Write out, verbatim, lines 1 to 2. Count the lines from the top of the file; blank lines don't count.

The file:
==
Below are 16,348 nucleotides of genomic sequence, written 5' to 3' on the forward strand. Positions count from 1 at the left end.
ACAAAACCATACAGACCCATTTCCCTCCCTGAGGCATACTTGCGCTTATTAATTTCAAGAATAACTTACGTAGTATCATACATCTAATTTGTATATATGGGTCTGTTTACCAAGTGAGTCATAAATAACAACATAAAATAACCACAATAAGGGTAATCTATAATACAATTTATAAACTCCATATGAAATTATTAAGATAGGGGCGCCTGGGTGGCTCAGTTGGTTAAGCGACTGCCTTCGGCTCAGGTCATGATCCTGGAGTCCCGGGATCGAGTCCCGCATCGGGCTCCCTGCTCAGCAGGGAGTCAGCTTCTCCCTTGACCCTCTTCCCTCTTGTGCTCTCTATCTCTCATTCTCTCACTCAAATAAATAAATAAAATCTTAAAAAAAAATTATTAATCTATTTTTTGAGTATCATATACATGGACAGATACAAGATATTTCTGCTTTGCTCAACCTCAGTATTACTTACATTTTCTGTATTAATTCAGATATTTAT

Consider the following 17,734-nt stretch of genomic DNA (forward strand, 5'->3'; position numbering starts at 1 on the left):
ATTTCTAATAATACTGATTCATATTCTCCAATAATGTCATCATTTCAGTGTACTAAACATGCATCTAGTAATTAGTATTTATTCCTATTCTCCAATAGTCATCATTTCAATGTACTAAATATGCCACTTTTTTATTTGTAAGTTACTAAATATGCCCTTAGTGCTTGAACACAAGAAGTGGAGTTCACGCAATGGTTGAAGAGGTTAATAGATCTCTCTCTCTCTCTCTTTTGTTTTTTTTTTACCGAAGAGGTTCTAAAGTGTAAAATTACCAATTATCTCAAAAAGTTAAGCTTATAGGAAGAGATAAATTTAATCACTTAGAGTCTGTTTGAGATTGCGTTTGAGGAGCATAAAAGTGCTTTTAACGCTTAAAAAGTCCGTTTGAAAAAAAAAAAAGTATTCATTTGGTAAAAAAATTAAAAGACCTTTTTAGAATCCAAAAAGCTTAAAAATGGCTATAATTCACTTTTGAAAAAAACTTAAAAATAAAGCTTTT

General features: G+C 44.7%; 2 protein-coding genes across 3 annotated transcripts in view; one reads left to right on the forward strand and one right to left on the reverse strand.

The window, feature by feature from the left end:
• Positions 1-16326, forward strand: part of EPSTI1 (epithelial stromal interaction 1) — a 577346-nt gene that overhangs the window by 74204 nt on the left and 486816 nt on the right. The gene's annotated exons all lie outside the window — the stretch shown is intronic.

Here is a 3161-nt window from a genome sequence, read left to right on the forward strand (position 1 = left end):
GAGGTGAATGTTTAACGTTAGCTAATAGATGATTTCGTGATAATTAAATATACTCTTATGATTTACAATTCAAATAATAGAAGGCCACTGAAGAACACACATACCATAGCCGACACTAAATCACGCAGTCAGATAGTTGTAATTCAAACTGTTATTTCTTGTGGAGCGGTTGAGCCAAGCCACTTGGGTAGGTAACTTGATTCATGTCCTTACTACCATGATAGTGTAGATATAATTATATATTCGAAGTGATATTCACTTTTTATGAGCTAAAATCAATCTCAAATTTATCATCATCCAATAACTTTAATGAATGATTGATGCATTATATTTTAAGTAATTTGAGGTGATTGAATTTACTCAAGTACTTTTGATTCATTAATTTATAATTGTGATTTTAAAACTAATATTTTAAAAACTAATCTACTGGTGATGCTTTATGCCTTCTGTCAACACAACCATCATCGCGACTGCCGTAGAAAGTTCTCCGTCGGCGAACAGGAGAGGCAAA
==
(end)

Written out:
Below are 16,348 nucleotides of genomic sequence, written 5' to 3' on the forward strand. Positions count from 1 at the left end.
ACAAAACCATACAGACCCATTTCCCTCCCTGAGGCATACTTGCGCTTATTAATTTCAAGAATAACTTACGTAGTATCATACATCTAATTTGTATATATGGGTCTGTTTACCAAGTGAGTCATAAATAACAACATAAAATAACCACAATAAGGGTAATCTATAATACAATTTATAAACTCCATATGAAATTATTAAGATAGGGGCGCCTGGGTGGCTCAGTTGGTTAAGCGACTGCCTTCGGCTCAGGTCATGATCCTGGAGTCCCGGGATCGAGTCCCGCATCGGGCTCCCTGCTCAGCAGGGAGTCAGCTTCTCCCTTGACCCTCTTCCCTCTTGTGCTCTCTATCTCTCATTCTCTCACTCAAATAAATAAATAAAATCTTAAAAAAAAATTATTAATCTATTTTTTGAGTATCATATACATGGACAGATACAAGATATTTCTGCTTTGCTCAACCTCAGTATTACTTACATTTTCTGTATTAATTCAGATATTTAT